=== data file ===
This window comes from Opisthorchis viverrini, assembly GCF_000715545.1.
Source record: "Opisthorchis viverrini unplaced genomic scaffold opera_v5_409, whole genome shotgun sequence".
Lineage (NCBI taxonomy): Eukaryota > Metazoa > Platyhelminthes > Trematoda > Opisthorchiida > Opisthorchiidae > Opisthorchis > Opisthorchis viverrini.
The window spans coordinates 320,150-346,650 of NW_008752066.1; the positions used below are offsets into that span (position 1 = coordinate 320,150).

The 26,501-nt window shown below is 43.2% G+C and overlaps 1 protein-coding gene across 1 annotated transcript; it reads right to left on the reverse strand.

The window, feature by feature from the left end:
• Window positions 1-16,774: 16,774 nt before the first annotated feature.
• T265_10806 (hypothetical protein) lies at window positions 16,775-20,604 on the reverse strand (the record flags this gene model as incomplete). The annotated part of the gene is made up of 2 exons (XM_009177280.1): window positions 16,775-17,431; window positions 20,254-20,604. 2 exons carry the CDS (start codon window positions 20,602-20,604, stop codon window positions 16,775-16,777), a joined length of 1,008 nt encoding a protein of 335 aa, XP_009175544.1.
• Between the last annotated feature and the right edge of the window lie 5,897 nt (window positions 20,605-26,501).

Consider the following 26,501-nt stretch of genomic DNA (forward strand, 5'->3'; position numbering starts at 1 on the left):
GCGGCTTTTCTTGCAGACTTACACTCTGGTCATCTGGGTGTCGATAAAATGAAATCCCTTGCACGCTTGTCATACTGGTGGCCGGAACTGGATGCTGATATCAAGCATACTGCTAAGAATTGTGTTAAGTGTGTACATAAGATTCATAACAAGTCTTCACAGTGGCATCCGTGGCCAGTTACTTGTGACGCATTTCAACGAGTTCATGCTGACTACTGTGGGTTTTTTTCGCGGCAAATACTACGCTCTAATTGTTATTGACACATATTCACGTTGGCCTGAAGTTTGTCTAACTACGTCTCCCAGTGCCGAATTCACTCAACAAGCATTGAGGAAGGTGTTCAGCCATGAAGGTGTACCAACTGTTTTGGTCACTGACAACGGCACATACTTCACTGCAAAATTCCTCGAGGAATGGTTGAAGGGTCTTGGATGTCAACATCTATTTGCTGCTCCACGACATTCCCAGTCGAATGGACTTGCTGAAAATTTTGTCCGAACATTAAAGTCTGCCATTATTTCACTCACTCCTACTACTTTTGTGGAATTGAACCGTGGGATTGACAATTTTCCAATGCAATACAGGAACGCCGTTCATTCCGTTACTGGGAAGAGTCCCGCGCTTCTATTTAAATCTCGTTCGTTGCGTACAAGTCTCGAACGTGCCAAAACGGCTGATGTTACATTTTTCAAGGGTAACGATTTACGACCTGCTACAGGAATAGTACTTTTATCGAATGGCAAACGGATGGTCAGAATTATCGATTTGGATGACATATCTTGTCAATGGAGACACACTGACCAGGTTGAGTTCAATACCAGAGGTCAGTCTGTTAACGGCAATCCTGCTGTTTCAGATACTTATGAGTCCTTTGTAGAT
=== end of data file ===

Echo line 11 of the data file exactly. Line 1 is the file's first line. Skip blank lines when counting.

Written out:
GCGGCTTTTCTTGCAGACTTACACTCTGGTCATCTGGGTGTCGATAAAATGAAATCCCTTGCACGCTTGTCATACTGGTGGCCGGAACTGGATGCTGATATCAAGCATACTGCTAAGAATTGTGTTAAGTGTGTACATAAGATTCATAACAAGTCTTCACAGTGGCATCCGTGGCCAGTTACTTGTGACGCATTTCAACGAGTTCATGCTGACTACTGTGGGTTTTTTTCGCGGCAAATACTACGCTCTAATTGTTATTGACACATATTCACGTTGGCCTGAAGTTTGTCTAACTACGTCTCCCAGTGCCGAATTCACTCAACAAGCATTGAGGAAGGTGTTCAGCCATGAAGGTGTACCAACTGTTTTGGTCACTGACAACGGCACATACTTCACTGCAAAATTCCTCGAGGAATGGTTGAAGGGTCTTGGATGTCAACATCTATTTGCTGCTCCACGACATTCCCAGTCGAATGGACTTGCTGAAAATTTTGTCCGAACATTAAAGTCTGCCATTATTTCACTCACTCCTACTACTTTTGTGGAATTGAACCGTGGGATTGACAATTTTCCAATGCAATACAGGAACGCCGTTCATTCCGTTACTGGGAAGAGTCCCGCGCTTCTATTTAAATCTCGTTCGTTGCGTACAAGTCTCGAACGTGCCAAAACGGCTGATGTTACATTTTTCAAGGGTAACGATTTACGACCTGCTACAGGAATAGTACTTTTATCGAATGGCAAACGGATGGTCAGAATTATCGATTTGGATGACATATCTTGTCAATGGAGACACACTGACCAGGTTGAGTTCAATACCAGAGGTCAGTCTGTTAACGGCAATCCTGCTGTTTCAGATACTTATGAGTCCTTTGTAGAT